Eight Popular Songs with Surprising Guest Musicians
We all have our own favorite musicians. By and large, we base them on the songs they perform, and the recordings that they produce. But rarely can those musicians claim sole credit for their recordings. Even the most famous and talented musical artists usually enter the recording studio with other musicians, each skilled at their own instrument(s). Together, they collaborate to produce the final recordings.
Sometimes those other musicians are the artist’s regular backup band. Other times, the role is handled by session players — musicians who make a living traveling to recording studios to lay down tracks on other musicians’ albums.
But once in awhile, we discover that the person who played an instrument on a famous musician’s song was themselves an equally (or more) famous artist. I’ve always found it thrilling to make such discoveries, particularly when it’s a collaboration between two artists that I otherwise would not have predicted.
So I put together a list of some of the more interesting such collaborations that I’ve come across. Much of my list comes from 80’s popular music, but I’ve included some more recent examples as well. Also, note that I’ve stuck with those that have played an instrument — rather than supplying vocals — on another famous artist’s track.
Don’t Mean Nothing
With a steady stream of hits spanning the 80s and 90s, plus a number of songwriting and producer credits to his name, Richard Marx ranks as one of the most successful musicians in the pop/rock genre. Yet he was mostly unknown prior to the release of his 1987 debut album.
Marx started his career primarily as a songwriter, writing music for other musicians. During this period, he saved what he considered his strongest songs for himself, eventually landing a deal with Manhattan Records to produce his own album.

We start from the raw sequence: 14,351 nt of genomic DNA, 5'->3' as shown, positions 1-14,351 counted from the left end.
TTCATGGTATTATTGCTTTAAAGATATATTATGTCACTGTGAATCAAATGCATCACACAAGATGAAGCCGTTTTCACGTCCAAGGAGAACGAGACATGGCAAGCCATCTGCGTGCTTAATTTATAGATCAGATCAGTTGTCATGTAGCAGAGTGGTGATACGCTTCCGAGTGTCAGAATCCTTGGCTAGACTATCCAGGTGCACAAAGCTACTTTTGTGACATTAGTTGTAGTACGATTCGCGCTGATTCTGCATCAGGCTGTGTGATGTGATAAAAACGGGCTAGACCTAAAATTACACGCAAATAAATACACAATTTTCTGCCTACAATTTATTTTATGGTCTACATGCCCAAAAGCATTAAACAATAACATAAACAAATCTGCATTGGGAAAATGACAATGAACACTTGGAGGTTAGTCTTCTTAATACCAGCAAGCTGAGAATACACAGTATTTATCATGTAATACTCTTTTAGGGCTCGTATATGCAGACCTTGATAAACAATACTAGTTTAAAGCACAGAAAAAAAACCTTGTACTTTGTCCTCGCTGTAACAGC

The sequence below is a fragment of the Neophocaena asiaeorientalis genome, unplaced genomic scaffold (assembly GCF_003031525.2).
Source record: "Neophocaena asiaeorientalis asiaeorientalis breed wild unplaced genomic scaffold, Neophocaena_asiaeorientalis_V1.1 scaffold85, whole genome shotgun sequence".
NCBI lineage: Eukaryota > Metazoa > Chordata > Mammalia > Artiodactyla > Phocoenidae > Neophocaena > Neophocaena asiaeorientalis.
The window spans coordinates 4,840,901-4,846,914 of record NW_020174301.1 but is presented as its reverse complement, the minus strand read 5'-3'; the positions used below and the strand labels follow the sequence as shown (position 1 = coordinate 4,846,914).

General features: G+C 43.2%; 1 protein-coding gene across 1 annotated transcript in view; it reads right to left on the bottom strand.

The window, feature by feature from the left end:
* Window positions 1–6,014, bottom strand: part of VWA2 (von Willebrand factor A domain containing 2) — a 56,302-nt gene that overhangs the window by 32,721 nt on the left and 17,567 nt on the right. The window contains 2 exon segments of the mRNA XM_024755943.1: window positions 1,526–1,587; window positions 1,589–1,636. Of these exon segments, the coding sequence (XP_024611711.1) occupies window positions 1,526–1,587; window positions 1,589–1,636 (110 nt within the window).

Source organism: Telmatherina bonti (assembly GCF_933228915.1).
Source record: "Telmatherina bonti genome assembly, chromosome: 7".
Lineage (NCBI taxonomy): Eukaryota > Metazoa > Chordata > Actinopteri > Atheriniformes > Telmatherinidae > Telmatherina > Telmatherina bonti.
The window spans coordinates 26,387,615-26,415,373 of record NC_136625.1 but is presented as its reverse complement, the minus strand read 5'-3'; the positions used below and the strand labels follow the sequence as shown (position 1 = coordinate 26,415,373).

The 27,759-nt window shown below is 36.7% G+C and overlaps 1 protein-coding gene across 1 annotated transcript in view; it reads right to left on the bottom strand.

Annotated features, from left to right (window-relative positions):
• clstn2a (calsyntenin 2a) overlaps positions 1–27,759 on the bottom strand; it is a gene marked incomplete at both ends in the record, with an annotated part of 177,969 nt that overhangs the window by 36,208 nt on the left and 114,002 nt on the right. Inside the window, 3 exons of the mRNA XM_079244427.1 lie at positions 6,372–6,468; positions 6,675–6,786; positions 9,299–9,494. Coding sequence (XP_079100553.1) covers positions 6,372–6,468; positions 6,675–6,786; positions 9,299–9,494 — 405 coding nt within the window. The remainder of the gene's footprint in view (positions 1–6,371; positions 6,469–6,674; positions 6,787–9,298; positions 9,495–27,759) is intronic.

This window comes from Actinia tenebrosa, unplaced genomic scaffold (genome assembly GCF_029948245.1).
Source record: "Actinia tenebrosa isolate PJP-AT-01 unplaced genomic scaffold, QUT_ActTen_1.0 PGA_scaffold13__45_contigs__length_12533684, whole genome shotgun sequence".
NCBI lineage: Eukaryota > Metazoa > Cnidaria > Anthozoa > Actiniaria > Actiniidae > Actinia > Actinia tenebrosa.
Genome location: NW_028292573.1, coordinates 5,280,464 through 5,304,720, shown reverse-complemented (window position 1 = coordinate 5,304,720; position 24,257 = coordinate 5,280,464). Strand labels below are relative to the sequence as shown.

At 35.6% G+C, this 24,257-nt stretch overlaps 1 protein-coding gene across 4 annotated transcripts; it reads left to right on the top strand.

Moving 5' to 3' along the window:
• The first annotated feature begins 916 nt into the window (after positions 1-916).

One of the songs he’d saved for himself was Don’t Mean Nothing, which was ultimately released as the album’s first single. As Marx describes, an early recording of the song made its way to Joe Walsh of the The Eagles. Walsh apparently liked what he heard, and wanted to play on the final track. He made a trip to the studio where Marx was recording the album, and laid down some guitar parts, including the slide guitar solo.
Apparently, some of Walsh’s bandmates also caught wind of the song and were similarly impressed. Two other Eagles — Randy Meisner and Timothy B. Schmit — are credited with backing vocals on the track.
(If you’ve heard of only one collaboration in this article, this is the one you’ll have heard of. In fact, I debated whether to include it. But ultimately, in light of the fact that the world recently lost this particular guest musician, I thought that this story was worth (re-)telling here.)
In 1982, Michael Jackson released his sixth album, the best-selling, award-winning Thriller. With Thriller, Jackson wanted to take his music in a new direction. Particularly, he began exploring pop, funk, and in particular rock — a genre that up until then he had hardly experimented with.
It was this focus on rock that produced his #1 hit Beat It. Beat It was the result of Jackson attempting to write, in his words, “the type of song that I would buy if I were to buy a rock song.” To this end, Jackson and Quincy Jones — the album’s producer — wanted an electric guitar solo.
So Jones approached legendary guitarist Eddie Van Halen to record a solo. The guitarist initially thought he’d been crank-called, but ultimately realized that, in fact, it was Quincy Jones who was calling him.